Artificial intelligence (AI) technologies promise a revolution in the way we prevent, diagnose, and manage disease. The potential for AI to transform medicine is increasingly becoming part of popular discourse, although the origin of these technologies can be traced back to Alan Turing's research in the 1930s.1 The term “artificial intelligence” was first coined by John McCarthy in 1955 to describe the science of creating intelligent machines which replicate human behavior.2 It has many subtypes and modern examples include machine learning (ML), which learns automatically from data sets in the absence of explicitly programmed rules. A subset of ML is deep learning (DL), which trains itself using multiple layers of neural networks which are adaptable programming units inspired by the structure of human neurons.3
Most modern progress has been made with DL, which has gained extraordinary attention since the publication of a seminal 2012 paper on image recognition.4 Deep learning relies on data moving through layers of neural networks and excels at identifying correlations within input data. Convolutional neural networks, a class of DL, are particularly well-suited for image recognition in highly image-driven medical specialties such as ophthalmology, dermatology, and radiology. These convolutional neural networks utilize vast quantities of labelled imaging data and have been at the forefront of AI research. Significant recent progress has been achieved in ophthalmology, as fundus photography and optical coherence tomography (OCT) are routinely used clinically to make a diagnosis. Not surprisingly, the first US Food and Drug Administration (FDA)-approved AI diagnostic device was in the field of ophthalmology.5
Ophthalmologists, as well as other medical professionals who monitor and manage patients at risk of developing ocular disease such as general practitioners and endocrinologists, therefore, have a unique opportunity to lead the way for the adoption of these technologies. The successful clinical adoption of AI will ultimately be achieved if it is implemented in environments which are safe, evidence-based, and meaningful in improving patient outcomes, and our experience may be instructive for medicine as a whole. Significant progress in the development of AI algorithms for ophthalmology has already been achieved and is extensively detailed by Balyen and Peto in this issue of the Journal.6 However, key challenges remain. This editorial will focus on the accuracy and challenges which must be resolved prior to the wide adoption of these technologies within clinical care.
Rapid advances have been achieved in the performance, imaging modalities, and multitude of diseases able to be detected by ML and DL algorithms. Recent publications have demonstrated AI's efficacy in the diagnosis of diabetic retinopathy (DR),5,7,8 age-related macular degeneration (AMD),9,10 glaucoma,11,12 and retinopathy of prematurity.13 Gulshan et al7 in 2016 trained an AI diagnostic algorithm using 128,175 de-identified retinal images from combined US and Indian databases, achieving an area under the curve (AUC) of 0.99 for the detection of referable DR. Similarly, Li et al8 trained and tested a DL algorithm for referable DR using over 100,000 images, achieving an AUC of 0.99 on internal validation and 0.955 on external validation using an independent multi-ethnic data set. Ting et al9 in 2017 collated 494,661 retinal images to train an AI system which was externally tested in 11 multi-ethnic cohorts, achieving clinically acceptable diagnostic performance in referable DR, as well as high accuracies in the diagnosis of glaucoma and AMD which may be concurrently present in the same eye. Following the successful development of AI algorithms using retinal photographs, De Fauw et al14 at DeepMind in 2018 applied DL to OCT, developing a model which automatically segmented tissue layers, achieving a diagnostic performance meeting and exceeding those of human expert graders for 50 common ophthalmic conditions.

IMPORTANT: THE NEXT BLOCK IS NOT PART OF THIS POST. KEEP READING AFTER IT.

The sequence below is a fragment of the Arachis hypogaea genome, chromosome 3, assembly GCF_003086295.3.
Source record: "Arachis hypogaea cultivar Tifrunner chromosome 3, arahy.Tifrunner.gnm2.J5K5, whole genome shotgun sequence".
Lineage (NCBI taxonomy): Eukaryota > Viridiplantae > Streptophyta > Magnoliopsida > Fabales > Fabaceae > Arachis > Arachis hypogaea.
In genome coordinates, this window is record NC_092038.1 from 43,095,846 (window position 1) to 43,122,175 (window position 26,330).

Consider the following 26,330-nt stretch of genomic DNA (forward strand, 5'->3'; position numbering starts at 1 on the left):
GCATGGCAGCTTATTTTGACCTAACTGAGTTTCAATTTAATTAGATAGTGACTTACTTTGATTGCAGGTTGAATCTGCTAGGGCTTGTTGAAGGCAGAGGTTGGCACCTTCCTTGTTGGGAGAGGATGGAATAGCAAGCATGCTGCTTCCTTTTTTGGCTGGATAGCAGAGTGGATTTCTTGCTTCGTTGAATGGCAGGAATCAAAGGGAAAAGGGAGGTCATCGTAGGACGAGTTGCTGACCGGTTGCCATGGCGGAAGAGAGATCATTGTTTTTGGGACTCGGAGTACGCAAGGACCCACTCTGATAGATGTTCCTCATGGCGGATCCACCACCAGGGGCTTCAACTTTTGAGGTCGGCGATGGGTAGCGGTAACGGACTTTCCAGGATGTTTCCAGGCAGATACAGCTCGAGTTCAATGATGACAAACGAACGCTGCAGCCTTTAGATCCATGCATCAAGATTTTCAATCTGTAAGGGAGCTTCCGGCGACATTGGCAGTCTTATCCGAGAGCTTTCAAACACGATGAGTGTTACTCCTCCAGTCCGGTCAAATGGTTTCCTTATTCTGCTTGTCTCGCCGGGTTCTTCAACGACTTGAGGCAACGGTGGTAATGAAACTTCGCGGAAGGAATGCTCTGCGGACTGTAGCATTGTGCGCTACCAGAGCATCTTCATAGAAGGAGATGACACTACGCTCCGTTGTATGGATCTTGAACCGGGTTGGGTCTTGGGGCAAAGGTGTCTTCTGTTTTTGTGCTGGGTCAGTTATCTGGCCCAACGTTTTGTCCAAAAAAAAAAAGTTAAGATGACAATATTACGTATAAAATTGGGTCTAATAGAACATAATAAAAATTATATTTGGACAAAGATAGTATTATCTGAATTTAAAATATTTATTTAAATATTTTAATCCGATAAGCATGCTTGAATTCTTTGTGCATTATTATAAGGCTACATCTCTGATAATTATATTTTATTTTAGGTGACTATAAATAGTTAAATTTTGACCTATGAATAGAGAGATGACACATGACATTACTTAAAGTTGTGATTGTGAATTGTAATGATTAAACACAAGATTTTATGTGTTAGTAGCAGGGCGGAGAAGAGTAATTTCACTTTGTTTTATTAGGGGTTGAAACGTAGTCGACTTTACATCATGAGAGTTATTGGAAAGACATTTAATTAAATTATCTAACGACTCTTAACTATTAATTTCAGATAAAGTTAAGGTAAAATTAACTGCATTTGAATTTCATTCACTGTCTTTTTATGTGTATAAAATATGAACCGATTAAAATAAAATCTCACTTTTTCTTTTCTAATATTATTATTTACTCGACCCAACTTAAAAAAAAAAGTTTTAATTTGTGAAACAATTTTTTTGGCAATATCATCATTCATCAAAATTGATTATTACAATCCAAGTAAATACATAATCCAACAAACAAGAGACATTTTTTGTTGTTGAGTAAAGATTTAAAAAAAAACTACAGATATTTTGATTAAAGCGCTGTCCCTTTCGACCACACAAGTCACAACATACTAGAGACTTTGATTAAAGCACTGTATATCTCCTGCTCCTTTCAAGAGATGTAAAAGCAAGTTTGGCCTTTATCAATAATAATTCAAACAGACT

Despite the promise of these research advances, significant deficits remain in the validation of these algorithms. Of note, many AI algorithms remain validated in silico with testing typically completed on retrospective data. Validation of diagnostic algorithms in real-world settings—with differing camera systems, operators, image quality—and in geographically and racially diverse settings, remains an emerging area.15 Algorithms have so far typically performed less accurately in prospective real-world studies compared with their in silico counterparts.3 The limitations of retrospective in silico validation are increasingly being recognized. As such, several research groups have commenced validation of these algorithms in real-world prospective trials.5,16-18 Notably in a recent review of AI research within all areas of medicine, prospective real-world clinical trials had only been completed in 5 disease areas, 2 of which were in ophthalmology.3 Furthermore, it is common for these algorithms to be trained and validated using retinal images which are given a subjective clinical label based on the consensus of multiple clinicians, rather than the ground truth diagnosis. This kind of labelling may be sufficient for performing straightforward tasks; however, disease classification or pattern recognition may require a more accurate ground truth diagnosis based on real-world clinical data. For example, the diagnosis of glaucoma is made based on several factors such as family history, intraocular pressure, anterior chamber angle, visual field results, and optic nerve appearance. Information such as a confirmed medical history, visual field damage, or evidence of progression is a far superior ground truth for diseases such as glaucoma and this type of high-level information will likely lead to the highest levels of diagnostic accuracy.